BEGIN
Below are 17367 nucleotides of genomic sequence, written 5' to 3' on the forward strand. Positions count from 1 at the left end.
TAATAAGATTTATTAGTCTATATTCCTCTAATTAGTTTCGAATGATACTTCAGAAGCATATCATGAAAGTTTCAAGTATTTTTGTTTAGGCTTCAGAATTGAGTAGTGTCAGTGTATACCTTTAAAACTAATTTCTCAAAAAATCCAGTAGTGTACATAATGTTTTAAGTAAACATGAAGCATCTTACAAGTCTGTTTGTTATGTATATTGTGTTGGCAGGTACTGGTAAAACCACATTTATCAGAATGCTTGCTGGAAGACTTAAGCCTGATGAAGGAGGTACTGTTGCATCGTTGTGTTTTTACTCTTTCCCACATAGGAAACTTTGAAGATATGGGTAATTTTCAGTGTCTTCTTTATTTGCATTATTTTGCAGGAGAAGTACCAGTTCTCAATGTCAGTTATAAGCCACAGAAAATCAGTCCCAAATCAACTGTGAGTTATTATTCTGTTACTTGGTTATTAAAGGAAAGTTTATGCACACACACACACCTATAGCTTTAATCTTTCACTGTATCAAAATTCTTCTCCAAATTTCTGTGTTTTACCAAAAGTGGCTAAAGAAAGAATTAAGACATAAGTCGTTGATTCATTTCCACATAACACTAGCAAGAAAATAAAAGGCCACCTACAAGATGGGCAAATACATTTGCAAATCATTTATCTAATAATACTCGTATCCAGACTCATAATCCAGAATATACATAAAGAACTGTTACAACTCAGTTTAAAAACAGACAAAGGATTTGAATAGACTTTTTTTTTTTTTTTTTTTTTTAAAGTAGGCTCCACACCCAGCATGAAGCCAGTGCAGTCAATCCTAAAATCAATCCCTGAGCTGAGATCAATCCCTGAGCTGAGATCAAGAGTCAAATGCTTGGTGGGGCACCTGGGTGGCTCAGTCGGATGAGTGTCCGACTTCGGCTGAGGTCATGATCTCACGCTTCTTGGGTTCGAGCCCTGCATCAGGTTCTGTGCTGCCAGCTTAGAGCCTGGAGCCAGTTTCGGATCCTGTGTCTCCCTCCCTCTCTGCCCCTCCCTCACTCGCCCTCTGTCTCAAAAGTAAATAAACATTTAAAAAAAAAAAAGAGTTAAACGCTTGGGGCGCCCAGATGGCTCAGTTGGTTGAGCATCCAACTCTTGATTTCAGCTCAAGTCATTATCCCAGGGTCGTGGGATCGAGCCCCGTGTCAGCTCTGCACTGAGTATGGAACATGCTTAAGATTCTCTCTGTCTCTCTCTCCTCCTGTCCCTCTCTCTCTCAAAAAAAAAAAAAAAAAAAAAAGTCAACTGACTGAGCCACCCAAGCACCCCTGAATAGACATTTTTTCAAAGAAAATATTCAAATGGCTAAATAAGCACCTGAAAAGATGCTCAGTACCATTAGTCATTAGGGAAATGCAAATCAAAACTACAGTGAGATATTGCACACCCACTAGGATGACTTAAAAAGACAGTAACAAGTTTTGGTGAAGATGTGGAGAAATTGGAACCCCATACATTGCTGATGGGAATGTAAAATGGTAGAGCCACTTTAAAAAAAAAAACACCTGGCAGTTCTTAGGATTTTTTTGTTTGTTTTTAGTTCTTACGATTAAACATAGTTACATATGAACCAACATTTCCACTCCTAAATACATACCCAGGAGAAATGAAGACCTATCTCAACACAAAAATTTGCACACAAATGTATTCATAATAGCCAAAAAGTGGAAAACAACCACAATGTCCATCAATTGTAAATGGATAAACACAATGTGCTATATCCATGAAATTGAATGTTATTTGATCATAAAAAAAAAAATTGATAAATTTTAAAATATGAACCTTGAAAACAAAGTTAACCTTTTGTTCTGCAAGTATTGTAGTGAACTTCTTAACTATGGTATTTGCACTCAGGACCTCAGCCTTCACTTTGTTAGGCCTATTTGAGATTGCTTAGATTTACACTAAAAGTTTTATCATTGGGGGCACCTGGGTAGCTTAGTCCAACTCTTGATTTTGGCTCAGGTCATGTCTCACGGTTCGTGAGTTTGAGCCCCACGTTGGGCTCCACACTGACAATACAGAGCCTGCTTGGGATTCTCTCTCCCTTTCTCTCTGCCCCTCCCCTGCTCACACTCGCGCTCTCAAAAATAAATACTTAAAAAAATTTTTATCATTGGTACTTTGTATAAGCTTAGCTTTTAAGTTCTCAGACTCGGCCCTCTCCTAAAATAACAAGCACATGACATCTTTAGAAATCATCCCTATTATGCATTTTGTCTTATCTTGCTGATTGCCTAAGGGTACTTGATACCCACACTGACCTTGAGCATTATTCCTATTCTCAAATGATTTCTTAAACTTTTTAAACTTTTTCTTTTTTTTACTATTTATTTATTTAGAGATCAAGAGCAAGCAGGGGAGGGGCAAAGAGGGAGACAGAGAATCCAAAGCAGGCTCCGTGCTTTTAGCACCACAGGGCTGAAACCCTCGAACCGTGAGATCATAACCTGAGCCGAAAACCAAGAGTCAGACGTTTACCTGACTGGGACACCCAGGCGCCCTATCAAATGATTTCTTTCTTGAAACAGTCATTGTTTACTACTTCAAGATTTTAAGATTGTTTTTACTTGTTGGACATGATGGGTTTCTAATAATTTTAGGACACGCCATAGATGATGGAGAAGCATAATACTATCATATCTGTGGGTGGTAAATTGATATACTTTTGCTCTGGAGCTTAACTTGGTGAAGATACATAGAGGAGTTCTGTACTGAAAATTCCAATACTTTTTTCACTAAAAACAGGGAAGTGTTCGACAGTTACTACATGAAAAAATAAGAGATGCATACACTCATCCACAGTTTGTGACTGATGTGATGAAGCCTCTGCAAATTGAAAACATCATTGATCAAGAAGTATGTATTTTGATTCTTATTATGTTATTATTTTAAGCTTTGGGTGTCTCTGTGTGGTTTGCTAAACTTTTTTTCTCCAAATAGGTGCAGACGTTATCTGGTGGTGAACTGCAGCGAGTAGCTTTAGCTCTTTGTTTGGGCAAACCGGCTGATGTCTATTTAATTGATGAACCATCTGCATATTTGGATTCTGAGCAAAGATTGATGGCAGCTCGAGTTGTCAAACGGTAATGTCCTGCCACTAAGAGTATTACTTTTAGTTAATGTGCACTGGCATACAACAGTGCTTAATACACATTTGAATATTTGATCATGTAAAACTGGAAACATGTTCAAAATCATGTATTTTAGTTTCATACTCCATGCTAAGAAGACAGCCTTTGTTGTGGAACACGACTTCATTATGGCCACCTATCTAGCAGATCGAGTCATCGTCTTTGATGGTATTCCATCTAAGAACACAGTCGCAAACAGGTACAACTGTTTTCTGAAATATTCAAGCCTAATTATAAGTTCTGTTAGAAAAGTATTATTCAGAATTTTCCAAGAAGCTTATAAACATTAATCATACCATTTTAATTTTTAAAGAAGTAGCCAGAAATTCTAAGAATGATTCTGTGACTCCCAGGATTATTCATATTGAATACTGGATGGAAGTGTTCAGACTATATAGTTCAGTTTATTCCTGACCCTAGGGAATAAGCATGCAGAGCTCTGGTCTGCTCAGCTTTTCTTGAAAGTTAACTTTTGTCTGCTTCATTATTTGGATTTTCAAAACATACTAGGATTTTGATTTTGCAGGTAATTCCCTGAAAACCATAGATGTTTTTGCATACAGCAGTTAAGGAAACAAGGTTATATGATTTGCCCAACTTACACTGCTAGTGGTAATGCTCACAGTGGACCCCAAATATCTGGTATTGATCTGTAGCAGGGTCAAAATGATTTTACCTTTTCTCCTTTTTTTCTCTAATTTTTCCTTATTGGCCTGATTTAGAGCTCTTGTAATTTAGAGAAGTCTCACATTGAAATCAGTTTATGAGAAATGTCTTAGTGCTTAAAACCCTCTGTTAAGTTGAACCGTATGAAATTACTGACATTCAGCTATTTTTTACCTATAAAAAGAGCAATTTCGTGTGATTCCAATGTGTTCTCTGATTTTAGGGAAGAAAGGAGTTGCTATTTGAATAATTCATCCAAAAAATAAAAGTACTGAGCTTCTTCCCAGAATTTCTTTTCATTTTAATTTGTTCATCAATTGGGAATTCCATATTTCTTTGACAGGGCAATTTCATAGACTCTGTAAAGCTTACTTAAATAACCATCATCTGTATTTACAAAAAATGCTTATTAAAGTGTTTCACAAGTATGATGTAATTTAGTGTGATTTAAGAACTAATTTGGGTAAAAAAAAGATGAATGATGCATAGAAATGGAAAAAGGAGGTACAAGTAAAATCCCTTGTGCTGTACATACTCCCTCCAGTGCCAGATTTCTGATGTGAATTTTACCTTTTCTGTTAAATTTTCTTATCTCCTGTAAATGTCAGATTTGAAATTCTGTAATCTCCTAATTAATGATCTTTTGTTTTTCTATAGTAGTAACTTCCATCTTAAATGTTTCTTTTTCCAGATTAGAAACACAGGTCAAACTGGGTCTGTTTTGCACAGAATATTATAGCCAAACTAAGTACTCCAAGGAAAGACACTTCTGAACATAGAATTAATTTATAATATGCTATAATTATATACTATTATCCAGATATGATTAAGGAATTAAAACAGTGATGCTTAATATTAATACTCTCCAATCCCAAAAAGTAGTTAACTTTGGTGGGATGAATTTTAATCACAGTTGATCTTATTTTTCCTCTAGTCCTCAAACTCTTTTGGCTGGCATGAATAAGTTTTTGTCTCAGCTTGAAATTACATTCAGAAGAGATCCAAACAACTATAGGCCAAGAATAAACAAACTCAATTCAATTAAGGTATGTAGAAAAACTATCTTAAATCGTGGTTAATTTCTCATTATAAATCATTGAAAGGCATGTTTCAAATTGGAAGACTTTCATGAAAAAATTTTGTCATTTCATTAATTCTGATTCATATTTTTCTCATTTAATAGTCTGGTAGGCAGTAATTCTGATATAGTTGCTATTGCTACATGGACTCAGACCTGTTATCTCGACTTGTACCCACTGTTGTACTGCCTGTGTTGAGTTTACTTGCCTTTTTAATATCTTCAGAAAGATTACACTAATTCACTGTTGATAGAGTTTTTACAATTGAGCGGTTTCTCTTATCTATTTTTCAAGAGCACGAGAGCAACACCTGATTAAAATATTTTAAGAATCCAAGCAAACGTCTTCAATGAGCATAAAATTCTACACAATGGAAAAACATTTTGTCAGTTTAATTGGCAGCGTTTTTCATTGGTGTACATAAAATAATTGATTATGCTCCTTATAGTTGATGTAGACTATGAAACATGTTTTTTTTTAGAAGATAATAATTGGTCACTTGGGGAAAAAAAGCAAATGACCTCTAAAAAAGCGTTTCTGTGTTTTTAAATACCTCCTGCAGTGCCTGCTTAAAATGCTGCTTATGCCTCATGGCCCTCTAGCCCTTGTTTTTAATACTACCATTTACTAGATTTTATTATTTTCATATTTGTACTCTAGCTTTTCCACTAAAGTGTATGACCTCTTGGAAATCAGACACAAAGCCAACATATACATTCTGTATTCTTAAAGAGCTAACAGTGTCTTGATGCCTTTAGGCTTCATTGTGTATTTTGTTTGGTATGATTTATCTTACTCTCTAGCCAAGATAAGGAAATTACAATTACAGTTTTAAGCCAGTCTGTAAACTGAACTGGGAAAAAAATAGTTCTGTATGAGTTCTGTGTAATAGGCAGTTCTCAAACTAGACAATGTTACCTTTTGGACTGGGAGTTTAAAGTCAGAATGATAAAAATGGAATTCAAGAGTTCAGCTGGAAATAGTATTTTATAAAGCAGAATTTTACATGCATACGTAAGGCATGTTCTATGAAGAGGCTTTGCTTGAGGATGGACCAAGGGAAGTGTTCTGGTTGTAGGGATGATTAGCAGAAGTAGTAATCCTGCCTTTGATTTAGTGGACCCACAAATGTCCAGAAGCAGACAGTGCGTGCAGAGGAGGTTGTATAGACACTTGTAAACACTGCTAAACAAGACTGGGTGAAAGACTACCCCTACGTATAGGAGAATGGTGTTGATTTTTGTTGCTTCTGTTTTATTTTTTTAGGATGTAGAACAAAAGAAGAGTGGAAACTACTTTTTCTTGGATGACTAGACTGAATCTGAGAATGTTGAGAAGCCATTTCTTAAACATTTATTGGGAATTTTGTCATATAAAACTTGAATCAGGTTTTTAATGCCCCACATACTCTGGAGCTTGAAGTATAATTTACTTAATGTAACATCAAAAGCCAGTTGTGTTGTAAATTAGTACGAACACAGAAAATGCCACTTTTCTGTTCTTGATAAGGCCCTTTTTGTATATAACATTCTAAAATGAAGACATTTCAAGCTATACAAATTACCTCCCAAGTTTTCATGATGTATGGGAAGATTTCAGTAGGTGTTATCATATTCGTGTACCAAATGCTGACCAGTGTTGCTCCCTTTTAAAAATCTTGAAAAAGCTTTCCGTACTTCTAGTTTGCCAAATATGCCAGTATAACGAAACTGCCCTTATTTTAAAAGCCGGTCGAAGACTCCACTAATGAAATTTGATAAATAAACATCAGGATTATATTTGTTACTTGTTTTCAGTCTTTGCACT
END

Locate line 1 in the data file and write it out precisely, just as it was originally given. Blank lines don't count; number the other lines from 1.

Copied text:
Below are 17367 nucleotides of genomic sequence, written 5' to 3' on the forward strand. Positions count from 1 at the left end.